Art curator Jan Hoet dies in hospital in Ghent
Flanders’ most famous art curator, Jan Hoet, has died in a hospital in Ghent at the age of 77
Founder of SMAK museum known as Flanders’ “pope of art”
Hoet (pictured) was a flamboyant and charismatic figure who shook up the local art world time and again. He became the director of Ghent’s contemporary art museum in the 1970s and made headlines when, in the summer of 1986, he invited 51 artists to exhibit works in private homes in the city. He went on to successfully lead the move of the museum into its current landmark site at Citadelpark and give it its name, the Stedelijk Museum voor Actuele Kunst, or SMAK. He opened the new site in 1999 with a boxing match.
“Jan Hoet was driven by art,” said Flemish culture minister Joke Schauvliege. His greatest achievement was to “help to tear down the walls of contemporary art”.
Hoet was born in Leuven and studied art in Ghent but eventually decided that he wasn’t a good enough painter to pursue it as a career. He studied art history instead and went on to devote his life to advising art organisations and staging exhibitions.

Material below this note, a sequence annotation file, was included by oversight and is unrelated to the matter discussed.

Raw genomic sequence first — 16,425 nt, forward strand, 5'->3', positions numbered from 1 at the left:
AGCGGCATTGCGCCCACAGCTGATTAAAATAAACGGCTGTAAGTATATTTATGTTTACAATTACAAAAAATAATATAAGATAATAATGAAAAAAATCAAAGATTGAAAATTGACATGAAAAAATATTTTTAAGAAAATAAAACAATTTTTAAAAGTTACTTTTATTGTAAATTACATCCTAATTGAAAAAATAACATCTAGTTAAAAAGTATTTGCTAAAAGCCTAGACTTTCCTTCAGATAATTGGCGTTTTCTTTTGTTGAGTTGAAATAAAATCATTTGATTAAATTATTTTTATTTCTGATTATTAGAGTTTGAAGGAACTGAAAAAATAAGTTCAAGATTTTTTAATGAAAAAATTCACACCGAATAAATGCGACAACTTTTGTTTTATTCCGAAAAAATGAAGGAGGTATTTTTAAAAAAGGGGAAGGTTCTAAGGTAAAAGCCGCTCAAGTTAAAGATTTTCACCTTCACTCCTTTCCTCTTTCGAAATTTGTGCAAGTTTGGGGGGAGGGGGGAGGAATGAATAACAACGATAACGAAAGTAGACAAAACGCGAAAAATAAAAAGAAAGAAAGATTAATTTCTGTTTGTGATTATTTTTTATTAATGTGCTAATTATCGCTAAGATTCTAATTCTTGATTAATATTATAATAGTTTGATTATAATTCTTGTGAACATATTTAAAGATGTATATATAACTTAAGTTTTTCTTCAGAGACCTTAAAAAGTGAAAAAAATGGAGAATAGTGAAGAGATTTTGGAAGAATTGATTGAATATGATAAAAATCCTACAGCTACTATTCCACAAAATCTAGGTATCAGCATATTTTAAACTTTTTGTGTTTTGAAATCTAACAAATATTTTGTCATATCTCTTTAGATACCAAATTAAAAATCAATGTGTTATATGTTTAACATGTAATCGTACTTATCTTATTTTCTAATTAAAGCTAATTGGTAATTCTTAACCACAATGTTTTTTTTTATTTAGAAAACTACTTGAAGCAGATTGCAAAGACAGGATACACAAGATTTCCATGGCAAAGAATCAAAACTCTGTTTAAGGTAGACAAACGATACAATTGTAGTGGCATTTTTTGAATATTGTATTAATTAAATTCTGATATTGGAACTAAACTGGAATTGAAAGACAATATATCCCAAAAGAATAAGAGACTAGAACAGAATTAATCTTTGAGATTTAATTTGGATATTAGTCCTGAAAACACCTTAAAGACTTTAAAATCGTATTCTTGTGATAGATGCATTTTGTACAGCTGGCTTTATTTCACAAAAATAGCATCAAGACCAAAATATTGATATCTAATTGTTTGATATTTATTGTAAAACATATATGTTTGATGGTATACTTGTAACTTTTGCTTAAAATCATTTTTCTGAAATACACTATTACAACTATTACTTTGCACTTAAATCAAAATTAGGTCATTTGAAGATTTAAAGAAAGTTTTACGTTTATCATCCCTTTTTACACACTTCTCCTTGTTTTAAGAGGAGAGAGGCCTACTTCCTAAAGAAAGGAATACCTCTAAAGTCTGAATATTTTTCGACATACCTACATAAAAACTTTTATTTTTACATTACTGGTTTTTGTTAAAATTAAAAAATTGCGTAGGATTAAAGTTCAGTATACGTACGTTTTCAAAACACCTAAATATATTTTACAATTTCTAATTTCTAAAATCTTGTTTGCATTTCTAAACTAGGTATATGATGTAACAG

Together with SMAK, which he led until 2003, Hoet also had a very active international career, including curating Documenta IX in Kassel in 1992 and serving as the artistic director of the MARTa Herford contemporary art museum in Germany for five years. In 2012, Hoet organised the Yinchuan Biennale in northern central China and last year the Middle Gate exhibition in Geel, Antwerp province, where he spent most of his childhood.
Hoet, who is regularly referred to in the Flemish press as the “pope of art”, once told an interviewer: “I don’t know what art is. The art itself has to tell us what it is, not me. I can only sell the ticket to the discovery tour.”
Hoet had suffered from several health problems over the last couple of years, including kidney cancer and two heart attacks. Based on advice from his doctor, he was taking time off from organising an exhibition at the coast at the time of his death.
“Today we have lost a man that was not only passionate about art but also told us about it in a most inimitable and compelling manner,” said minister-president Kris Peeters this morning in the Flemish Parliament. “He has inspired innumerable Flemings to take an interest in art.”
The city of Ghent is preparing a memorial book for the public to sign. It will be in SMAK museum for a week beginning at 14.00 tomorrow.